Former President George W. Bush has it right. Immigration is not a partisan issue. In a July 11 editorial, The Baltimore Sun highlights Bush's recent helpful comments  on the need to move forward with comprehensive immigration reform.
Many Republicans have spoken about the change in demographics and the loss of Hispanic voters to the Democrats in recent elections. This was not the point Bush was making. Together with John McCain and other Republicans, Bush tried valiantly during his own administration to pass comprehensive immigration legislation but failed. He speaks not of the need to get more Hispanic votes but of the need to do what is right.
Bush speaks of the contributions immigrants have made and continue to make to our country. He speaks of the need to include benevolence as one of the characteristics of any discussion about immigration reform. The Sun editorial notes that 72 percent of Americans agree with the former president that immigration has been and is good for our country.
We know that a group of eight senators, including four Republicans, came together and crafted a comprehensive reform bill that the Senate passed. The House of Representatives, however, seems to have other plans.
House Speaker (and Catholic) John Boehner indicates the House will consider immigration piecemeal. Border security will be addressed first and legal status later. The editorial suggests this likely means never. Boehner also insists a majority of his Republican caucus must agree to any bill brought to the House floor.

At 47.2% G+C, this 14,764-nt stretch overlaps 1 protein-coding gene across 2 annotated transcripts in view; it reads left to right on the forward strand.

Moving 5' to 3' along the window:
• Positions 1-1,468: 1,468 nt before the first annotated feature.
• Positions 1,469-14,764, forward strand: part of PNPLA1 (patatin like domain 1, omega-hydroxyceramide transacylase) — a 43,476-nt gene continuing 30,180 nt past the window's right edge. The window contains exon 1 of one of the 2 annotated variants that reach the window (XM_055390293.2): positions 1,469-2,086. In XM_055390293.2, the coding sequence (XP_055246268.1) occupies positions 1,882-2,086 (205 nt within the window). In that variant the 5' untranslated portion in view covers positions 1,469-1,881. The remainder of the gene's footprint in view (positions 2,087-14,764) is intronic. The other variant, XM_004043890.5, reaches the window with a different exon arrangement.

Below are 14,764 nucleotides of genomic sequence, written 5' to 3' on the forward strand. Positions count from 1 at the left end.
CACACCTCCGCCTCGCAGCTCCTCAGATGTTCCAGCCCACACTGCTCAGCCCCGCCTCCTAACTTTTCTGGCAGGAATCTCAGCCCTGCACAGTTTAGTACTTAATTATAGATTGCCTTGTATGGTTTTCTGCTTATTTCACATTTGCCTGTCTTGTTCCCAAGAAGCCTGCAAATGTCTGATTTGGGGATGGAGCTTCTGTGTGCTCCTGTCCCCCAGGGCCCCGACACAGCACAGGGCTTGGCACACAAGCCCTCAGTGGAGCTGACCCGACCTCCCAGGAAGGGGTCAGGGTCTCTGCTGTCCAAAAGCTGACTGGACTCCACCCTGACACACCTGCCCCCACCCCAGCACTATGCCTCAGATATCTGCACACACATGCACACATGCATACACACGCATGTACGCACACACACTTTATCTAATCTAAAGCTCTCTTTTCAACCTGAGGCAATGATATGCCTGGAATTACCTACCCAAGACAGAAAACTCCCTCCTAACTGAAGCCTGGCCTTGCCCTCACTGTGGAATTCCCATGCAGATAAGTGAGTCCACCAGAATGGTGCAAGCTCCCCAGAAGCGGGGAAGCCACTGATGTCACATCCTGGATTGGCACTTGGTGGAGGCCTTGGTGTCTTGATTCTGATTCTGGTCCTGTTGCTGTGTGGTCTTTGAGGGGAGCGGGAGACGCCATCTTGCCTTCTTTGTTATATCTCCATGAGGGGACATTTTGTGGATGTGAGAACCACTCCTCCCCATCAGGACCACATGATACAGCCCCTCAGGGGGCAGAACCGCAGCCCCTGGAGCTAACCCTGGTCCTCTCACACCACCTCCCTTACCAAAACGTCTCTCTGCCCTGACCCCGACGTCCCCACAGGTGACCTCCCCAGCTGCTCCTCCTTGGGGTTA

The reality suggests many hard-liners want no legal status for these immigrants at all. Many others want only something less than citizenship. While it is true these individuals broke the law, the editorial notes that they are still human, and we undermine our own humanity when we fail to recognize that fact. Responding as the House wishes to respond will result in a permanent underclass in our country.
I agree Bush is on the right track with a policy of benevolence and compassion. It seems the true desire of the House majority is to ensure nothing gets done. This policy may or may not provide some temporary political benefit to the representatives espousing such a position. It does, however, demonstrate that these representatives lack any understanding of what the words "benevolence" and "compassion" mean. It suggests they have no interest in doing the right thing -- only the expedient thing.